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Tuesday, July 15, 2014

Horror Review - The Darkness Within: Final Cut by Sam Stone

ZOMBIES ON A SPACESHIP!

If that tagline doesn’t grab you, then read no further. If, however, it gets you just the slightest bit excited, then by all means keep on reading. Trust me, this is one mission worth signing up for!

The Darkness Within: Final Cut is a near-perfect mash up of science fiction and horror, an interstellar zombie tale that actually manages to take advantage of the high-tech setting. Having seen so many other attempts (books and movies alike) fail so miserably, I was somewhat cautious – skeptical, even – upon receiving the review invite. Fortunately, for every time Jason, Leprechaun, or Pinhead have been sent into outer space, there are movies like the Alien Saga to demonstrate how it should be done, and Sam Stone has clearly done the right kind of homework.

What we have here is a somewhat typical science fiction tale, with a self-described Ark transporting a group of colonists to start life all over on a new Earth. It’s a very clean, very sterile sort of environment, more akin to Star Trek: TNG than Alien, but that’s part of what makes the inevitable horror so effective. It’s not a perfect environment – there’s a class struggle between the colonists and the crew, and some minor technical glitches to deal with - but it’s familiar.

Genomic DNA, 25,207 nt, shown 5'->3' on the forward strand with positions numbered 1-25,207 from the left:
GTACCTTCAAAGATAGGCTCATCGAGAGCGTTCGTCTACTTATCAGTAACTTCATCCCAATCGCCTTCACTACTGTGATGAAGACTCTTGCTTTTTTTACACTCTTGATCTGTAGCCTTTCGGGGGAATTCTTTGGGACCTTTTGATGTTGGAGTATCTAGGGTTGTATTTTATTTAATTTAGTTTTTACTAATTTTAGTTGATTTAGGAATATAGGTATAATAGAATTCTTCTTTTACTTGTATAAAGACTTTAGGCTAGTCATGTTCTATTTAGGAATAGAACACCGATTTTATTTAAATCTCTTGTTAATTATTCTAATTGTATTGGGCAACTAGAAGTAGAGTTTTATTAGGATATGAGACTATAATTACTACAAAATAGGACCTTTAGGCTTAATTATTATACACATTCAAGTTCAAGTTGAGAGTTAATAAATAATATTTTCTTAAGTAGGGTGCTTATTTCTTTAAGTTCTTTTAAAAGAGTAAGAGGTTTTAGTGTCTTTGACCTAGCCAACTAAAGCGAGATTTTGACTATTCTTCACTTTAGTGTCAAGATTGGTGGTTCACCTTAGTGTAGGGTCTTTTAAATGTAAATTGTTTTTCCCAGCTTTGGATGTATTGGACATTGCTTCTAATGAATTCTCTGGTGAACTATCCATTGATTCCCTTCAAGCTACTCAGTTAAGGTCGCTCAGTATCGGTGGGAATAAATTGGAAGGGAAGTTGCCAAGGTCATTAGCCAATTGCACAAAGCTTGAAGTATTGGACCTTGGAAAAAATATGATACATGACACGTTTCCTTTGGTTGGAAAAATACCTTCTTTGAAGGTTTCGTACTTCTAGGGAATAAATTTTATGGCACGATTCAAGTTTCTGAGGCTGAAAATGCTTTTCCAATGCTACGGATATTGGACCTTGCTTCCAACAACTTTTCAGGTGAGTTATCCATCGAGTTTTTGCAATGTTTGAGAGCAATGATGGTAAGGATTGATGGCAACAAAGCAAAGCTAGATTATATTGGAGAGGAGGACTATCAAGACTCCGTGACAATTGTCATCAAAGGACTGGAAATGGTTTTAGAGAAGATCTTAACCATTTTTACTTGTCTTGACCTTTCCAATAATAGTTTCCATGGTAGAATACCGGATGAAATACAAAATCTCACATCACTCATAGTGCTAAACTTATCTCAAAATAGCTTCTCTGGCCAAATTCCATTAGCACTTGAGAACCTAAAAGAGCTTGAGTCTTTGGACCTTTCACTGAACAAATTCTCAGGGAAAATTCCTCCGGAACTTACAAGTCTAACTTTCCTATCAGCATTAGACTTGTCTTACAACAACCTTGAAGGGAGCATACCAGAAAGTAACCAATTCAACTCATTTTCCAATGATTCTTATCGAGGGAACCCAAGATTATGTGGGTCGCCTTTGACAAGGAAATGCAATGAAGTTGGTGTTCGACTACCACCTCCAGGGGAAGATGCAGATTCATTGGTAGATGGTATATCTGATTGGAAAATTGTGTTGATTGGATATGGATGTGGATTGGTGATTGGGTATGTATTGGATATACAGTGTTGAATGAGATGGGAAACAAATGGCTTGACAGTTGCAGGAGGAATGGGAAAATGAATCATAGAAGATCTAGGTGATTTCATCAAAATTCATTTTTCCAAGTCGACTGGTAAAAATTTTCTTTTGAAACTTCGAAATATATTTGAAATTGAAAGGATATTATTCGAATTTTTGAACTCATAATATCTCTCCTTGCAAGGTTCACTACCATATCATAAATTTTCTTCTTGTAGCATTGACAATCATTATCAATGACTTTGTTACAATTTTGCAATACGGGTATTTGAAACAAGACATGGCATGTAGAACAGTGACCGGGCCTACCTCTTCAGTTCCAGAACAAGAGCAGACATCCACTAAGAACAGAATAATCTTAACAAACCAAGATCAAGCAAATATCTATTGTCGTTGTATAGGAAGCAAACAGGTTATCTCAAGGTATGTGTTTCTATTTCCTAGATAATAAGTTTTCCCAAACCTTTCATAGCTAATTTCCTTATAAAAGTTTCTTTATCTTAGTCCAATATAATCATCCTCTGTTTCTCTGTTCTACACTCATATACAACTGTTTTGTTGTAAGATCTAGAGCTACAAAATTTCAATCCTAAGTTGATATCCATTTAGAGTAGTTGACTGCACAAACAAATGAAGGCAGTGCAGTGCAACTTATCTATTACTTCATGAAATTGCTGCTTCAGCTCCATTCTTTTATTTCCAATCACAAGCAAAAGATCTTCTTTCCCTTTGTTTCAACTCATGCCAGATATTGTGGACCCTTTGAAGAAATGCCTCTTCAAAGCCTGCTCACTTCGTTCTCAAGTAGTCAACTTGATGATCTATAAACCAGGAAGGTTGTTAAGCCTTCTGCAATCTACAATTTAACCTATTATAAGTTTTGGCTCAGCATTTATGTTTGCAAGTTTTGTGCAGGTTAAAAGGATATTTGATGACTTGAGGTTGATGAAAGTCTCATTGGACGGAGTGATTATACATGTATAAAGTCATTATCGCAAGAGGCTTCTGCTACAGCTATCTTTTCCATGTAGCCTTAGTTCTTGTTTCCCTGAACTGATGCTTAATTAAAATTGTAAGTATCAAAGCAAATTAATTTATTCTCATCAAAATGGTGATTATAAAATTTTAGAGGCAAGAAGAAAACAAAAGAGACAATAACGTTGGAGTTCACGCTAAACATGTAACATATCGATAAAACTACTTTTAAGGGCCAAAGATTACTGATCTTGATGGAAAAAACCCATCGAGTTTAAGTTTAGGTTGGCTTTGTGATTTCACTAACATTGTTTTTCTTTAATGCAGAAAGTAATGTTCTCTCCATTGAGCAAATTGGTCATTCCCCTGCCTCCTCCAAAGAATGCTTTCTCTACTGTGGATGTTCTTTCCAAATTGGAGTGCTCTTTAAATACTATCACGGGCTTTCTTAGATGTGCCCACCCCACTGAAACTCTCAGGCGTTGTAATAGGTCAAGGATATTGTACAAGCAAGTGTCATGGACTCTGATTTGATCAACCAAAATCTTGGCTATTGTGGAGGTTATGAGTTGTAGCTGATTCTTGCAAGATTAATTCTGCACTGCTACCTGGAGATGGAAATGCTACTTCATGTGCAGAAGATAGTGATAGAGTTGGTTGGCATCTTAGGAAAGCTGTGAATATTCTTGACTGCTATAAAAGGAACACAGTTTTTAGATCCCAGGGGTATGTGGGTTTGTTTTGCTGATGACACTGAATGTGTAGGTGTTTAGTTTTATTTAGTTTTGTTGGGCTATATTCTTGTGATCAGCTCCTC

Things begin to go astray about a year into the mission when one of the crew retrieves a shiny shard of rock from the ship’s debris collector. One of those minor technical glitches causes him to be reeled in too fast, damaging his spacesuit, and causing him to grasp the strange shard tightly enough to cut through his hand. Neither the ship’s surgeons nor their automated quarantine measures can detect it, but Banks is most definitely infected.

And so the horror begins.

How and why the infection spreads is half the story, with how and why the parasites evolve forming the other half. It’s an incredibly gory, unsettling sort of tale, with some really unsettling implications for mankind’s future. Not to overhype it, but I believe Stone may have very effectively imagined a means of parasitic infection that compares to the Alien chest-bursters in terms of shock value and the overall gross-out factor. Even after reading of several such infections, my own queasiness came back as strong as it did the first time.

There are some nice twists and turns to the tale, with more than a few surprises along the way. I honestly wasn’t sure just how dark of an ending Stone might be leading up to, but I think she crafted a climax that’s as fitting as it is enjoyable. If you’re a fan of horror in outer space, then The Darkness Within is a definite must-read . . . although an empty stomach is advised.


Paperback, 184 pages
Published February 4th 2014 by Telos Publishing Limited

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